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Actually, the Eastern Catholic churches are not legitimate because they are heretical. That's the Orthodox position. Any consideration of canonical territory is secondary.

As for the "oriental Orthodox," the Orthodox Church has hardly recognized them as legitimate or canonical. Some vaguely-worded local agreements are not nearly enough to amount to such a judgment.

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In general I support competition between religions, as long as it's charitable and based on accurate information. I am also in favor of people freely being allowed to leave religions to which they no longer wish to adhere.
A chacun son gout.

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Originally Posted by Embatl'dSeraphim
Actually, the Eastern Catholic churches are not legitimate because they are heretical. That's the Orthodox position. Any consideration of canonical territory is secondary.

As for the "oriental Orthodox," the Orthodox Church has hardly recognized them as legitimate or canonical. Some vaguely-worded local agreements are not nearly enough to amount to such a judgment.

Shlomo Embatl'dSeraphim,

First I would point out that not all Eastern Catholic Church come from the Eastern Orthodox Church, and two (us Maronites and the Italo-Albanian Greek Catholic Church) have no counter parts in the Eastern, Oriental Churches or the Church of the East.

The inter-communion agreements between the Eastern and Oriental Orthodox Churches are not vaguely worded. They are quite clear.

Fush BaShlomo,
Yuhannon

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Originally Posted by Yuhannon
The inter-communion agreements between the Eastern and Oriental Orthodox Churches are not vaguely worded. They are quite clear.
How far does this intecommunion extend? Do the bishops of these Churches serve Liturgy together and practise intercommunion among themselves? That would be a concrete sign of intercommunion.

I see that Metropolitan Philip of the American Antiochian Church has categorically forbidden his priests to commune Maronites and Melkites. I would imagine that there are priests disobeying his instructions but nevertheless he has laid down the prohibition against intercommunion.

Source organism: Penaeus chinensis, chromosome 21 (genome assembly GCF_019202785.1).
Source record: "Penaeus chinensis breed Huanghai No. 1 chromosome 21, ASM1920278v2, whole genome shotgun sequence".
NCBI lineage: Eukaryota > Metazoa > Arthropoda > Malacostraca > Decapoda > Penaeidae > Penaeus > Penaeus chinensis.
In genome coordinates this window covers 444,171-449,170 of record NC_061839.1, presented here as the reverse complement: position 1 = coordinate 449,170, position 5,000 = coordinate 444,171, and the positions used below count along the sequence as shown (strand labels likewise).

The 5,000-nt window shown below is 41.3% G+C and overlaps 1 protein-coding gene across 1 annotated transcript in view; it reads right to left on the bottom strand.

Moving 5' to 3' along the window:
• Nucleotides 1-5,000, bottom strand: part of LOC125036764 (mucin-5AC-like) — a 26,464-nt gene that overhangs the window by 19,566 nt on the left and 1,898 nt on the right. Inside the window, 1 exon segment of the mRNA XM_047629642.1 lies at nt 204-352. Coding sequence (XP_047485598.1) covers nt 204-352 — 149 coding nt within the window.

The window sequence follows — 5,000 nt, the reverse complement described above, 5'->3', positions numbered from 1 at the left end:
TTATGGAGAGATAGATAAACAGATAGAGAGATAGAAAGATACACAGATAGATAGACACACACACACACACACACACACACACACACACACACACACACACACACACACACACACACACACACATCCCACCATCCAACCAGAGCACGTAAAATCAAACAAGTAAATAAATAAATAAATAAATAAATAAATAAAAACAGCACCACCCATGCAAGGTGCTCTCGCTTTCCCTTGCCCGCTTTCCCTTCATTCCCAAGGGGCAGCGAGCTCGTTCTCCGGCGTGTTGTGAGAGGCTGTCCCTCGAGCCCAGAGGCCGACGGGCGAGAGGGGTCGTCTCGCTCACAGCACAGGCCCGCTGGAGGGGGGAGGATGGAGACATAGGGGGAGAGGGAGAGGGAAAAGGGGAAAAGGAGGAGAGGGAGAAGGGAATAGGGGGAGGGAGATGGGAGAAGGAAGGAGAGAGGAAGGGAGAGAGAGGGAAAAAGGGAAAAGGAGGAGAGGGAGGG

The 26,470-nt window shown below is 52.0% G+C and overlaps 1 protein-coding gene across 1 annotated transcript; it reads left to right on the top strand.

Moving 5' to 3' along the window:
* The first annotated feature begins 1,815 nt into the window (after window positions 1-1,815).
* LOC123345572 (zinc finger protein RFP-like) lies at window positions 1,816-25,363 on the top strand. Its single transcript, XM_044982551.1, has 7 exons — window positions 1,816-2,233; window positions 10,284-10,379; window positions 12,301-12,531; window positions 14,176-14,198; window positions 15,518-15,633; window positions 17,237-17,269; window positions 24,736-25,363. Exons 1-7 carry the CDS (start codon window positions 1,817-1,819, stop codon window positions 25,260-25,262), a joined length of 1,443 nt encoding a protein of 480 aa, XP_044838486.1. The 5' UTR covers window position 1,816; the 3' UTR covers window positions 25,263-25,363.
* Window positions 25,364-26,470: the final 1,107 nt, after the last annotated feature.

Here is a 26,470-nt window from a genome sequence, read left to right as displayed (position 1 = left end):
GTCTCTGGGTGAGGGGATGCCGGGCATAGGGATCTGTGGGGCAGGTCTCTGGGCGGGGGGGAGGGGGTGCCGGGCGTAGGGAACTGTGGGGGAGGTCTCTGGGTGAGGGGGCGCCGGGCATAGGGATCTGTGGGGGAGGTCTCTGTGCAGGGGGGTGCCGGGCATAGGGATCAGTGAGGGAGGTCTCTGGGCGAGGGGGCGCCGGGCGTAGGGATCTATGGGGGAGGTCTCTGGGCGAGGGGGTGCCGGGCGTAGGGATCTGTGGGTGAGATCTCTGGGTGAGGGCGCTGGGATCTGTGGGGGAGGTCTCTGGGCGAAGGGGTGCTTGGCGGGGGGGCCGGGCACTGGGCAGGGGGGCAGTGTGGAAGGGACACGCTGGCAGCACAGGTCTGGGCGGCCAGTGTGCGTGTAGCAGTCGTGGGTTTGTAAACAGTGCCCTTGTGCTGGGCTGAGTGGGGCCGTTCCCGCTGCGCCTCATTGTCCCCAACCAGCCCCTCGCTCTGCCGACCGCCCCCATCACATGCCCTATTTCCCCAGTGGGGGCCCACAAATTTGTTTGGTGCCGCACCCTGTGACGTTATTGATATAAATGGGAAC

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Originally Posted by Yuhannon
Therefore, by this and other agreements are not now the Eatern Orthodox Church in Africa violating the canonical territory of the Coptic Church since they are the vast majority of Christians within that Patriarchate (if we exclude all Catholics on the continent)?

By the same token we could argue that a consequence of lifting the Anathemas in 1965 is that Roman Catholic bishops must now withdraw from the territories of other Patriarchates... they need to leave Jerusalem and the Holy Land, Lebanon, Syria, they need to leave Russia, Greece, Turkey, Egypt...

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I don't think, after a century of mass migration, that so-called "canonical territory" can exist any longer. Things are too complex. The R.O.C. still chafes against the presence of Roman Catholic dioceses in Russia but the fact is there are lots of Poles and Lithuanians now living on "canonical" R.O.C. territory and they need to have their Church. Lots of Russian emigres settled in western Europe after the revolution and the establishment of Russian dioceses for them makes sense too. The same with Greeks, etc.

Some of it makes sense but it has, inadvertently, created a big mess too. I don't know of any solution while churches remain separated except for maintaining the status quo.

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Shlomo Hieromonk Ambrose,

Originally Posted by Hieromonk Ambrose
How far does this intecommunion extend? Do the bishops of these Churches serve Liturgy together and practise intercommunion among themselves? That would be a concrete sign of intercommunion.

Right now it includes building Churches together, joint catachumen classes, recognition of the validity of the sacrements preformed by any of the parties.

At present they do not serve Divine Liturgy together and inter-Communion among themselves because they do not wish to upset the "haters" that live outside of the Patriarchate but their Churches are in communion with.

Quote
I see that Metropolitan Philip of the American Antiochian Church has categorically forbidden his priests to commune Maronites and Melkites. I would imagine that there are priests disobeying his instructions but nevertheless he has laid down the prohibition against intercommunion.

I am not suprised. He has been in trouble for a while now with the Patriarch on other issues. This is a smoke screen. I would appreachiate a link to this so that I can pass it on to my co-religious.

Fush BaShlomo,
Yuhannon

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Shlomo Hieromonk Ambrose,